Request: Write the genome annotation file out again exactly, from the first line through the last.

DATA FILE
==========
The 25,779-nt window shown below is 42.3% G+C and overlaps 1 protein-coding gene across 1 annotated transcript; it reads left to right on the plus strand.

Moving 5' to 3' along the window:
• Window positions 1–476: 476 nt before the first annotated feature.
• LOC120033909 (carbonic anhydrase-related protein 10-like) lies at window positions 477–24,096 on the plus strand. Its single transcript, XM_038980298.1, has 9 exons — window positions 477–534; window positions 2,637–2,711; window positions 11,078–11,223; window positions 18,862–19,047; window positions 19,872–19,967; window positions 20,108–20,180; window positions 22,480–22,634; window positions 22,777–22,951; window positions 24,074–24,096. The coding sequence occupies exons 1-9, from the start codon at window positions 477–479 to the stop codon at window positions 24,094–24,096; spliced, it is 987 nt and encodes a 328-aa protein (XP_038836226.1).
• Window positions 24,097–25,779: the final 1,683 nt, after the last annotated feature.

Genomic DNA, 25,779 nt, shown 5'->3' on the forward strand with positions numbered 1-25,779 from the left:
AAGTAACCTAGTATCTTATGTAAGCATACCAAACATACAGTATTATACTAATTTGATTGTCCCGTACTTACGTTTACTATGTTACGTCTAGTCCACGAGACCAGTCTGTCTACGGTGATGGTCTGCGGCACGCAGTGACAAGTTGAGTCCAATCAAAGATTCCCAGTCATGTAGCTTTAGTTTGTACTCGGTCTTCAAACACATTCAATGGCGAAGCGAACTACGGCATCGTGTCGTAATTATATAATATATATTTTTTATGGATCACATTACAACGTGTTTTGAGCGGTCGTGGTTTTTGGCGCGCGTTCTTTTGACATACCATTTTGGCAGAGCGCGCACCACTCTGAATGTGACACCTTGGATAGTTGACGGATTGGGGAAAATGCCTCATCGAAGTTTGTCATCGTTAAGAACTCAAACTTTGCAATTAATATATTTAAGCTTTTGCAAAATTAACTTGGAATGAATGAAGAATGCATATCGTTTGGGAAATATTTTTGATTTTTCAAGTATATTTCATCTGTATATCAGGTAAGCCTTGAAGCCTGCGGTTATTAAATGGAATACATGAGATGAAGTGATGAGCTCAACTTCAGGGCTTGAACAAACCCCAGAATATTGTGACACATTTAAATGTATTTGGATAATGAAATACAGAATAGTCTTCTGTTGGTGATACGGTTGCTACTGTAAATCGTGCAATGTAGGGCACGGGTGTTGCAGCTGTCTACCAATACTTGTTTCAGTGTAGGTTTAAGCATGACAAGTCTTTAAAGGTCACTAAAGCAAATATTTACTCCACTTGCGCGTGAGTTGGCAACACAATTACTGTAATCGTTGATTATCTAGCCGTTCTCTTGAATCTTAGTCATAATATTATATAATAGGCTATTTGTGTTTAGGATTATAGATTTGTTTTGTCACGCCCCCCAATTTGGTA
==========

The 25,779-nt window shown below is 42.3% G+C and overlaps 1 protein-coding gene across 1 annotated transcript; it reads left to right on the plus strand.

Moving 5' to 3' along the window:
• Window positions 1–476: 476 nt before the first annotated feature.
• LOC120033909 (carbonic anhydrase-related protein 10-like) lies at window positions 477–24,096 on the plus strand. Its single transcript, XM_038980298.1, has 9 exons — window positions 477–534; window positions 2,637–2,711; window positions 11,078–11,223; window positions 18,862–19,047; window positions 19,872–19,967; window positions 20,108–20,180; window positions 22,480–22,634; window positions 22,777–22,951; window positions 24,074–24,096. The coding sequence occupies exons 1-9, from the start codon at window positions 477–479 to the stop codon at window positions 24,094–24,096; spliced, it is 987 nt and encodes a 328-aa protein (XP_038836226.1).
• Window positions 24,097–25,779: the final 1,683 nt, after the last annotated feature.

Genomic DNA, 25,779 nt, shown 5'->3' on the forward strand with positions numbered 1-25,779 from the left:
AAGTAACCTAGTATCTTATGTAAGCATACCAAACATACAGTATTATACTAATTTGATTGTCCCGTACTTACGTTTACTATGTTACGTCTAGTCCACGAGACCAGTCTGTCTACGGTGATGGTCTGCGGCACGCAGTGACAAGTTGAGTCCAATCAAAGATTCCCAGTCATGTAGCTTTAGTTTGTACTCGGTCTTCAAACACATTCAATGGCGAAGCGAACTACGGCATCGTGTCGTAATTATATAATATATATTTTTTATGGATCACATTACAACGTGTTTTGAGCGGTCGTGGTTTTTGGCGCGCGTTCTTTTGACATACCATTTTGGCAGAGCGCGCACCACTCTGAATGTGACACCTTGGATAGTTGACGGATTGGGGAAAATGCCTCATCGAAGTTTGTCATCGTTAAGAACTCAAACTTTGCAATTAATATATTTAAGCTTTTGCAAAATTAACTTGGAATGAATGAAGAATGCATATCGTTTGGGAAATATTTTTGATTTTTCAAGTATATTTCATCTGTATATCAGGTAAGCCTTGAAGCCTGCGGTTATTAAATGGAATACATGAGATGAAGTGATGAGCTCAACTTCAGGGCTTGAACAAACCCCAGAATATTGTGACACATTTAAATGTATTTGGATAATGAAATACAGAATAGTCTTCTGTTGGTGATACGGTTGCTACTGTAAATCGTGCAATGTAGGGCACGGGTGTTGCAGCTGTCTACCAATACTTGTTTCAGTGTAGGTTTAAGCATGACAAGTCTTTAAAGGTCACTAAAGCAAATATTTACTCCACTTGCGCGTGAGTTGGCAACACAATTACTGTAATCGTTGATTATCTAGCCGTTCTCTTGAATCTTAGTCATAATATTATATAATAGGCTATTTGTGTTTAGGATTATAGATTTGTTTTGTCACGCCCCCCAATTTGGTA